After reading about Switzerland's ruling to allow assisted suicide for people with serious mental illness, I feel like I should have a strong opinion either way.
But I don't. Death is a private affair that the state shouldn't have a hand in its ethics either way. But if the society as a whole has the belief that suicide is bad, then it makes sense to have a uniform ruling about when it can and can't be done from a legal standpoint. So, I feel rather neutral on it. If anything, this ruling tells me more about the Switzerland's social ethics.
I did however have a question. One of the requirements for a person to be allowed to help a seriously mentally ill patient, is that the act "must be a person of sound judgment's own well-considered and permanent decision".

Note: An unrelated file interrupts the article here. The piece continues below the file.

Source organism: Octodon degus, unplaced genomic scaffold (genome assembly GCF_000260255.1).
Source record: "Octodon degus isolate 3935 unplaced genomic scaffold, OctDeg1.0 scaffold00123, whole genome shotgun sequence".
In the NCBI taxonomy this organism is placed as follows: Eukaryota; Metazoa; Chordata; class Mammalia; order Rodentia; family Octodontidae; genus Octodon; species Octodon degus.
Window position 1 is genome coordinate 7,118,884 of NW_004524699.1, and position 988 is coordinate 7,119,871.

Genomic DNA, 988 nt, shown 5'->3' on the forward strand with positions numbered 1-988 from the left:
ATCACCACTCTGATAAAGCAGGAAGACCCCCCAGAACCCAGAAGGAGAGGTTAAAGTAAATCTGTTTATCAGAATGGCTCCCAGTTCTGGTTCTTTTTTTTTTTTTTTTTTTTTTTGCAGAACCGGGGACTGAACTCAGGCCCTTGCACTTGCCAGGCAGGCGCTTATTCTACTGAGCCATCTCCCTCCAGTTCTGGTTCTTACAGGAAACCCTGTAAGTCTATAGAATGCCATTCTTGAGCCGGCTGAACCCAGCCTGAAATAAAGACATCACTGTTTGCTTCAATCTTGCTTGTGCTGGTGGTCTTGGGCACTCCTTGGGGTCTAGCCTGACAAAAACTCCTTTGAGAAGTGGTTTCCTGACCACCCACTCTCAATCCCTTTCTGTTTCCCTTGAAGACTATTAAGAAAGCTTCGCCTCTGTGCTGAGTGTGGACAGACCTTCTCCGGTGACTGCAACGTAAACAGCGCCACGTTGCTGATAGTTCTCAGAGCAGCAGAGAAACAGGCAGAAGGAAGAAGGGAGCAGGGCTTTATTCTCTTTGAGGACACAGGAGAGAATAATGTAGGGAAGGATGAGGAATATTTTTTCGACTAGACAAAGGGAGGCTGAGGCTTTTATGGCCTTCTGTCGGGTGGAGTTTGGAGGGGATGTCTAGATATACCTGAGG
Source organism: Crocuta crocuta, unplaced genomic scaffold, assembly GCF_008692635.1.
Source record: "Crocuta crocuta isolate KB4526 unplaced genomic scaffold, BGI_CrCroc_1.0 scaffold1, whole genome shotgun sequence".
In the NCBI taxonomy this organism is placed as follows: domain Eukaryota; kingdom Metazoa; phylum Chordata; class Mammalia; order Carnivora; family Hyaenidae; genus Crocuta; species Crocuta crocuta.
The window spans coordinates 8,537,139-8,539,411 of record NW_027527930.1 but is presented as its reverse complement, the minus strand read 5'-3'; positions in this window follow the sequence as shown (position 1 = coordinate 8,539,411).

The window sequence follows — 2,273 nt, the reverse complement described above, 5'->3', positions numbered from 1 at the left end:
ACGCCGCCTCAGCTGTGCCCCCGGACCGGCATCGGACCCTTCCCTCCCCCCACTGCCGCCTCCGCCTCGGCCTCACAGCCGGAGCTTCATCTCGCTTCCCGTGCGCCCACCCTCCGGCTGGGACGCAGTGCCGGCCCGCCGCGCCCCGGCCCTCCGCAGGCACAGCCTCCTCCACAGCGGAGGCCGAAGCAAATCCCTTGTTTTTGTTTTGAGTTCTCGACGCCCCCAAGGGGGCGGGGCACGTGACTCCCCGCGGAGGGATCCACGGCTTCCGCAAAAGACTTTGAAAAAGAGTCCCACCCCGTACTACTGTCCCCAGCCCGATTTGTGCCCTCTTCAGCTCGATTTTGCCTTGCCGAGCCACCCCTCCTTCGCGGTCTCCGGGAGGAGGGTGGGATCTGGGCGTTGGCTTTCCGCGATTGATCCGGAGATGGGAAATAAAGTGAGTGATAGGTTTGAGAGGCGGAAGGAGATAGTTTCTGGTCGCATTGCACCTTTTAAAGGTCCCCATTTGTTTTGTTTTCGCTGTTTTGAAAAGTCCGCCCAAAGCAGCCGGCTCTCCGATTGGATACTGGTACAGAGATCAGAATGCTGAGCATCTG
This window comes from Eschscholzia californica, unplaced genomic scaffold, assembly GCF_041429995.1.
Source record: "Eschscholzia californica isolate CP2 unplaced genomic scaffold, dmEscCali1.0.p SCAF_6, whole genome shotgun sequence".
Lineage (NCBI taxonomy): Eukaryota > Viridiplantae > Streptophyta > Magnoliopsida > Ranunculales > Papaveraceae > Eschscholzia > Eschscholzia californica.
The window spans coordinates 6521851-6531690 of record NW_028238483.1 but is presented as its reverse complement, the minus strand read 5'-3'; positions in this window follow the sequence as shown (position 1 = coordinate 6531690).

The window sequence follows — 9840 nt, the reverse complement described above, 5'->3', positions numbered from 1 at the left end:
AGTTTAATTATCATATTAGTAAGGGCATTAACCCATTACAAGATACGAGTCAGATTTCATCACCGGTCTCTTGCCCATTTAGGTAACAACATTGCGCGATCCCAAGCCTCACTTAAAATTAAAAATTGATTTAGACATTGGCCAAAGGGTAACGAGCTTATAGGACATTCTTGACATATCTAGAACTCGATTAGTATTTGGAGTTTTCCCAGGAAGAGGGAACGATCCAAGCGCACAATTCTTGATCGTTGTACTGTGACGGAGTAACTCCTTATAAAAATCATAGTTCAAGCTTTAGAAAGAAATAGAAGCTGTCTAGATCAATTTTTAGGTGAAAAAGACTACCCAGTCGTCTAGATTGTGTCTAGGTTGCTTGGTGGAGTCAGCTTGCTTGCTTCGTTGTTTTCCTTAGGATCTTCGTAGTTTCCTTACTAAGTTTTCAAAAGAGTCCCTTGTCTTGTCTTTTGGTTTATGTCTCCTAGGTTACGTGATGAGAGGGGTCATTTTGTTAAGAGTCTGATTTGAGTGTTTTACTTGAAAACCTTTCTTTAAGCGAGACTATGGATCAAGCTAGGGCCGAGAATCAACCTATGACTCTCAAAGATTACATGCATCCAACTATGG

If a person is so seriously mentally ill that he wishes to die, how can he possibly fit this requirement? How could the state/government know if it's the illness talking or the person? Who gets to decide if a mental illness is something a person suffers from, or if it's just who he is?
The concept sounds like it makes sense, but I'm not sure how this would be implemented. To the point that I'm not sure if the ruling actually means anything.
What do you think about this ruling?